BC Guide - Requirements: Reporting Community Contacts

Breastfeeding USA requires all Breastfeeding Counselors to communicate with the organization and report their community contacts on a regular basis. Reporting helps Breastfeeding USA to demonstrate the effectiveness of the organization in delivering evidence-based information across the nation.

Community Contact Activity Reporting (CCAR)

Starting the month following their accreditation, Breastfeeding Counselors are required to report their activities for the previous month using the Community Contact Activity Reporting (CCAR) form. This easy-to-use survey is available on the website and collects a few key statistics about Breastfeeding Counselor activities. Even if a Breastfeeding Counselor has no direct community contacts to report for a month, she still must complete the monthly CCAR, which also tracks casual contacts, continuing education activities, and social-networking outreach. The entire form has only a few questions required of all Breastfeeding Counselors, and a few more for those active in Community Chapters. A PDF copy of the CCAR questions is available here. Although Volunteer Services does not accept paper reports, the PDF form can help Breastfeeding Counselors familiarize themselves with the type of data they need to report each month. Breastfeeding Counselors can also use this PDF form as a paper record to summarize contacts and statistics in their helping log each month.

Reporting Helping and Casual Contacts

Reporting all contacts is the core of the CCAR. Aggregated statistics from the CCAR can be used in grant proposals and discussions in local communities to demonstrate exactly how Breastfeeding USA is supporting breastfeeding mothers and babies. Helping contacts include phone conversations, email or text/instant messaging conversations, and personal visits with breastfeeding or pregnant mothers who request information or support. If you help the same mother multiple times (several phone calls or emails about the same, related, or different problems), count each occurrence as a separate direct contact, which allows Breastfeeding USA to track ALL the helping contacts made by Breastfeeding Counselors. Since some agencies may be interested in knowing how many different mothers are helped by Breastfeeding USA, the CCAR also asks how many of the mothers were helped for the first time.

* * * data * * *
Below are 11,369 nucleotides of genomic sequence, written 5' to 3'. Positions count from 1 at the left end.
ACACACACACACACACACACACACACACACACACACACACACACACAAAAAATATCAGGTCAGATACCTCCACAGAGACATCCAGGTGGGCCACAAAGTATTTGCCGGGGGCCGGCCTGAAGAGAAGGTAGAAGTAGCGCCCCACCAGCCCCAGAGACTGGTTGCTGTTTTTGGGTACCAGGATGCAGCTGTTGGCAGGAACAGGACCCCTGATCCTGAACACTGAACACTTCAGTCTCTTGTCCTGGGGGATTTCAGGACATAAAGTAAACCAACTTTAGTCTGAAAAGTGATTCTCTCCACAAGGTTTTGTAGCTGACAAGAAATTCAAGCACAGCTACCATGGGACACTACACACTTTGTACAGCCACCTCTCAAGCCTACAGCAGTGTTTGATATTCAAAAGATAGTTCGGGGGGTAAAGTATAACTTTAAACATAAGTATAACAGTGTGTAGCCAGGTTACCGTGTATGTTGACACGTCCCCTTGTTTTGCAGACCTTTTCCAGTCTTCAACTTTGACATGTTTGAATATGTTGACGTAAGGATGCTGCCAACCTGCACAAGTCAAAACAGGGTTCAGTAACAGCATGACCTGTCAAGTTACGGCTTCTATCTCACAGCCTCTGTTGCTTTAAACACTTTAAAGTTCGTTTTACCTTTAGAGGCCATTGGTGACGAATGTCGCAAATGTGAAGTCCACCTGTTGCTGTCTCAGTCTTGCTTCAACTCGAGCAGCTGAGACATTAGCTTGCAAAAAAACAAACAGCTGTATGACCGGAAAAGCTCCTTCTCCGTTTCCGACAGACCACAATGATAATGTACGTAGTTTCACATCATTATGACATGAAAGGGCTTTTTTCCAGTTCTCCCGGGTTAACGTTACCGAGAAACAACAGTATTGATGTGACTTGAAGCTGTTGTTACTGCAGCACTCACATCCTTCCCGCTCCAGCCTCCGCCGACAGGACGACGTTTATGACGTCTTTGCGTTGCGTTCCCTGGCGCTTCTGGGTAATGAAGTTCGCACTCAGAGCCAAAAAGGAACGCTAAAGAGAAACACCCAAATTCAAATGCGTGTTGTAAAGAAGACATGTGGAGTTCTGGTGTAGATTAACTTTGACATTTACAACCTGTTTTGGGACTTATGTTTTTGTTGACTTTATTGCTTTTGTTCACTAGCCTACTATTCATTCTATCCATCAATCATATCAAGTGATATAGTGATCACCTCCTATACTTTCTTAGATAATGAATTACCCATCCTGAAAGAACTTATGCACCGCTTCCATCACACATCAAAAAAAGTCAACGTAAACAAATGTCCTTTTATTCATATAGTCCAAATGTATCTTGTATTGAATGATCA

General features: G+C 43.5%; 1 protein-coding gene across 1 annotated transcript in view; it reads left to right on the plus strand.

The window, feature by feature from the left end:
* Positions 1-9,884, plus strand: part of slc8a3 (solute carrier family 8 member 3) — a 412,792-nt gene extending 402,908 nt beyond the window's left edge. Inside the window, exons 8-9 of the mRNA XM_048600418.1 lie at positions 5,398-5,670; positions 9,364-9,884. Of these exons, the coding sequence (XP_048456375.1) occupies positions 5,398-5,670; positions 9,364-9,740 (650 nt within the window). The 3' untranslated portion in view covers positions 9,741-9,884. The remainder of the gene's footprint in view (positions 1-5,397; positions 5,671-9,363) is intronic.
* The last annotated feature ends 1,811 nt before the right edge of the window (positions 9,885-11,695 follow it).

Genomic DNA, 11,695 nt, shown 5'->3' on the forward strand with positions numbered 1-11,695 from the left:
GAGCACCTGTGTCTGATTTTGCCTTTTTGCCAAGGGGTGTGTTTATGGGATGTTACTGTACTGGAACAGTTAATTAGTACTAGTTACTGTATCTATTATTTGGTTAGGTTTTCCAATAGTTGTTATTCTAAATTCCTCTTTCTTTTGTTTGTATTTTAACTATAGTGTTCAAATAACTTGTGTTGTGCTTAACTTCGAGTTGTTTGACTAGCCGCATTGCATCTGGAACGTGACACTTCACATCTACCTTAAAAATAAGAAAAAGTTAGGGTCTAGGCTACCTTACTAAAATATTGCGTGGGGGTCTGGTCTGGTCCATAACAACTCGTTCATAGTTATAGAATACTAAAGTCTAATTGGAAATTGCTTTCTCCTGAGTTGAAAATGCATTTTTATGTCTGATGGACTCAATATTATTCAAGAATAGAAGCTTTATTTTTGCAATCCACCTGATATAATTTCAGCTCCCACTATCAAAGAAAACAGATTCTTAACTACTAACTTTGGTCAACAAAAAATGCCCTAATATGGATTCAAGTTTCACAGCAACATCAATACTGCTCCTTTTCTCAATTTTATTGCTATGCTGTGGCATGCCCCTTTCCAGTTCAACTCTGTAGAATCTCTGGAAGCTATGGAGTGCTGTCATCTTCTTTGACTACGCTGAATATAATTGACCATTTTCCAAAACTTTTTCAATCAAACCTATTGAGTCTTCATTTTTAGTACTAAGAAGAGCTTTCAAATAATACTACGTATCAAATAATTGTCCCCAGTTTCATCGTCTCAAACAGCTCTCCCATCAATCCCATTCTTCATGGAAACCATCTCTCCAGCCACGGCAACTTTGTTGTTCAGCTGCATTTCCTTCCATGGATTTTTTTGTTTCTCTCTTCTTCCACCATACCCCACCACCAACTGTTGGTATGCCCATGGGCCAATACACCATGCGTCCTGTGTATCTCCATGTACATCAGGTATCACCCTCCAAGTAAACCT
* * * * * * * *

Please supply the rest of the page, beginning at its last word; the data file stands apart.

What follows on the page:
Casual contacts are mentions of breastfeeding information or Breastfeeding USA that are not in response to a specific request for information. Examples include running into a pregnant woman in the grocery store, discussing breastfeeding with other mothers at the playground, or mentioning Breastfeeding USA at a doctor’s office. Breastfeeding Counselors who speak at health care professional conferences or other public events (such as a Baby Fair) about breastfeeding or Breastfeeding USA should count the session participants as casual contacts as well. While casual contacts may not provide direct support for a breastfeeding mother and baby, they do serve our mission by providing general breastfeeding information to the public and by promoting breastfeeding as the biological and cultural norm. Breastfeeding Counselors do not need to mention Breastfeeding USA to count as a casual contact. However, those who also work on behalf of other breastfeeding support or advocacy organizations and/or paid employment in a lactation-related field should not include casual contacts which are made in relation to other organizations. Breastfeeding Counselors who are not working professionally in the lactation field and have no affiliations with other breastfeeding organizations should include all their casual mentions of breastfeeding, as these all support the Breastfeeding USA mission.